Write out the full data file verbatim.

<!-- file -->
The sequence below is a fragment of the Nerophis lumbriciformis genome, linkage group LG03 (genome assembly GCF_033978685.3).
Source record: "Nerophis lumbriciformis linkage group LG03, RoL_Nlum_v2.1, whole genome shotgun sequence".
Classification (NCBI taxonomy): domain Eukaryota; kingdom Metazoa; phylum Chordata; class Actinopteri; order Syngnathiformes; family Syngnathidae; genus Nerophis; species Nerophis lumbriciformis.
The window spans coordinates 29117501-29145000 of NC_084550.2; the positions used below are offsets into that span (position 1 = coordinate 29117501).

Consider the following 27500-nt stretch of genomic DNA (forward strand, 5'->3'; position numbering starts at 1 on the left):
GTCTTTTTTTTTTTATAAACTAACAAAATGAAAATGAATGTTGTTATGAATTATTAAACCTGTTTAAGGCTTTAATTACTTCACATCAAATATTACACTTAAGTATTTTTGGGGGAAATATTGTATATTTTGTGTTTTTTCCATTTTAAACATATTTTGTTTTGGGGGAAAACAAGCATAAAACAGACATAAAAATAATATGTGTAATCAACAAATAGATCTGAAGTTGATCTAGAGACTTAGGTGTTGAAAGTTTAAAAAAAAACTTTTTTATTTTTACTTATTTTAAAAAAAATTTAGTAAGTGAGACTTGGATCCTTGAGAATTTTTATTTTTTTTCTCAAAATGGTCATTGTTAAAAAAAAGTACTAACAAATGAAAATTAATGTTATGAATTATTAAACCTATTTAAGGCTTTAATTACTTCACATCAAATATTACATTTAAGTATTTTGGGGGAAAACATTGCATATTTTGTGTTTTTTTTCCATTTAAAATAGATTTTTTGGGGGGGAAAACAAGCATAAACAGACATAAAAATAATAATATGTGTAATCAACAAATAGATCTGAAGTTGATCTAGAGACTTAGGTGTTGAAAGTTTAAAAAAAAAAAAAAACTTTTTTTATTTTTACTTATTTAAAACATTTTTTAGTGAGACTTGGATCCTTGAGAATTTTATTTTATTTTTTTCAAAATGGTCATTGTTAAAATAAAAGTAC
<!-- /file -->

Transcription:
The sequence below is a fragment of the Nerophis lumbriciformis genome, linkage group LG03 (genome assembly GCF_033978685.3).
Source record: "Nerophis lumbriciformis linkage group LG03, RoL_Nlum_v2.1, whole genome shotgun sequence".
Classification (NCBI taxonomy): domain Eukaryota; kingdom Metazoa; phylum Chordata; class Actinopteri; order Syngnathiformes; family Syngnathidae; genus Nerophis; species Nerophis lumbriciformis.
The window spans coordinates 29117501-29145000 of NC_084550.2; the positions used below are offsets into that span (position 1 = coordinate 29117501).

Consider the following 27500-nt stretch of genomic DNA (forward strand, 5'->3'; position numbering starts at 1 on the left):
GTCTTTTTTTTTTTATAAACTAACAAAATGAAAATGAATGTTGTTATGAATTATTAAACCTGTTTAAGGCTTTAATTACTTCACATCAAATATTACACTTAAGTATTTTTGGGGGAAATATTGTATATTTTGTGTTTTTTCCATTTTAAACATATTTTGTTTTGGGGGAAAACAAGCATAAAACAGACATAAAAATAATATGTGTAATCAACAAATAGATCTGAAGTTGATCTAGAGACTTAGGTGTTGAAAGTTTAAAAAAAAACTTTTTTATTTTTACTTATTTTAAAAAAAATTTAGTAAGTGAGACTTGGATCCTTGAGAATTTTTATTTTTTTTCTCAAAATGGTCATTGTTAAAAAAAAGTACTAACAAATGAAAATTAATGTTATGAATTATTAAACCTATTTAAGGCTTTAATTACTTCACATCAAATATTACATTTAAGTATTTTGGGGGAAAACATTGCATATTTTGTGTTTTTTTTCCATTTAAAATAGATTTTTTGGGGGGGAAAACAAGCATAAACAGACATAAAAATAATAATATGTGTAATCAACAAATAGATCTGAAGTTGATCTAGAGACTTAGGTGTTGAAAGTTTAAAAAAAAAAAAAAACTTTTTTTATTTTTACTTATTTAAAACATTTTTTAGTGAGACTTGGATCCTTGAGAATTTTATTTTATTTTTTTCAAAATGGTCATTGTTAAAATAAAAGTAC